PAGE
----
Displaced But Not Defeated in Ukraine: the Victory of an Enterprising Spirit

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Tymofii Babych cuts a child’s hair at his business, which he started with USAID's TEAM project funding
Tymofii Babych cuts a child’s hair at his business, which he started with USAID funding.
Courtesy of USAID TEAM project
Visually impaired hairdresser expands operations
“My family and I express our sincere gratitude ... because it is not easy to reconcile life in a new place for a large family, especially in the countryside.”

May 2018 — Twenty-two-year-old Tymofii Babych was forced to grow up quickly when he lost his father. He needed to help his mother take care of five of his siblings. When the conflict started in eastern Ukraine in 2014, Babych and his family lost their home, and with it their wealth and sense of peace and well-being. They were forced to leave Luhansk and start a new life in a rural part of Vinnytsia oblast in central Ukraine.

Babych was not accustomed to a rural setting, let alone building a life and helping support his family there. But his passion and creativity kept him going. When he found out about USAID’s Training, Economic Empowerment, Assistive Technology and Medical/Physical Rehabilitation (TEAM) project during this difficult transition, he participated enthusiastically.

Visually impaired, Babych qualified for the project’s business training program and received training to become a hairdresser. Despite challenges with his sight, Babych turned out to be a talented hairdresser. He reports that he gained strength and confidence with the kindness and empathy he received from the project’s case managers, who also helped him apply for seed money to start his own business.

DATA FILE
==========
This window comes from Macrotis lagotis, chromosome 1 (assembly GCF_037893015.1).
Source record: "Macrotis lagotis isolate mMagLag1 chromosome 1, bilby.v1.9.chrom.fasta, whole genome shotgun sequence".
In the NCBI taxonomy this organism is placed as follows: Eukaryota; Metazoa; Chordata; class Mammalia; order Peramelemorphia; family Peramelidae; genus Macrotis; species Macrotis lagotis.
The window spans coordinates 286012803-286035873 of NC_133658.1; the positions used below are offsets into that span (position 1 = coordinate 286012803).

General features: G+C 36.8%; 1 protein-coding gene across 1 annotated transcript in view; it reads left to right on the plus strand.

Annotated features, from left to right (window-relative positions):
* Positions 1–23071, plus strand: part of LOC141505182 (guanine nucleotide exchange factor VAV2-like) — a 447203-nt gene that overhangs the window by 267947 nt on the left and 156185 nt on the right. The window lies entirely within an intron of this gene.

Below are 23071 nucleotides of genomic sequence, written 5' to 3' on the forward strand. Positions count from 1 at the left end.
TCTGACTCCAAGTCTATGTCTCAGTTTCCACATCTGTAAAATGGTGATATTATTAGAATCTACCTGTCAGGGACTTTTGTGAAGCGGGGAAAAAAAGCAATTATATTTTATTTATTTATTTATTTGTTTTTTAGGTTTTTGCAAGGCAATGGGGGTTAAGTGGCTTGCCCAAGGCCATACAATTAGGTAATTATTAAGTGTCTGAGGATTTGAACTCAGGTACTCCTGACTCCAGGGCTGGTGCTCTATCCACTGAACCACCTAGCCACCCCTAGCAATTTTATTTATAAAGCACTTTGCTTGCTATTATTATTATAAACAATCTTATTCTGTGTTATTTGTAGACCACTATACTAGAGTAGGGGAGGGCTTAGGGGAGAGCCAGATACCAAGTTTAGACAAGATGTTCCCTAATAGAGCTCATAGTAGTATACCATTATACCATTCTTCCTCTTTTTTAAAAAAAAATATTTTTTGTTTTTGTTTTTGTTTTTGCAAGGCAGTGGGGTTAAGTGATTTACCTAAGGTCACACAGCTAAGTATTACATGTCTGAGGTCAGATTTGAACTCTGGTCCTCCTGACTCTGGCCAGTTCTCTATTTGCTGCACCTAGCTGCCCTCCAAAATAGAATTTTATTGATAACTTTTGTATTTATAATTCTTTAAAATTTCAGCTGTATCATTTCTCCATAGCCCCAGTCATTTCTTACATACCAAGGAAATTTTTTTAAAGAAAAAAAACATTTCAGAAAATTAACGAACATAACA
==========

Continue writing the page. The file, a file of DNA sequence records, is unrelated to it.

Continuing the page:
With few professional hairdressers in the countryside, Babych’s services were soon in high demand. He grew his business, employing two other hairdressers, and moved it to the regional center.

Inspired by the support he received, and his successful business, Babych introduced his brother Artem to the project, who started a small agricultural services business with the funding he received. Case managers also helped the brothers, who both have a visual impairment, prepare to enter higher education institutions.

USAID’s TEAM project, implemented by UCP Wheels for Humanity, provides vocational education, business training, and job placement for internally displaced people with disabilities and their families. It also provides assistive devices for people with disabilities.

In addition, the project trains medical rehabilitation professionals and is developing neuro-rehabilitation services in line with international practices and World Health Organization guidelines at resource rehabilitation centers in Lviv, Zaporizhzhya and Kyiv. The project works in cooperation with the Ukrainian Association of Physical Therapy and the National Assembly of People with Disabilities.

“My family and I express our sincere gratitude to the TEAM project, the National Assembly of Disabled Persons of Ukraine and to USAID for providing help, understanding and overall support, because it is not easy to reconcile life in a new place for a large family, especially in the countryside,” said Babych.

The TEAM project, which runs from September 2015 through June 2019, currently operates in four countries: Ukraine, Colombia, Democratic Republic of Congo, and the Lao People’s Democratic Republic. So far the project has benefited over 2,400 Ukrainians, including more than 250 children.


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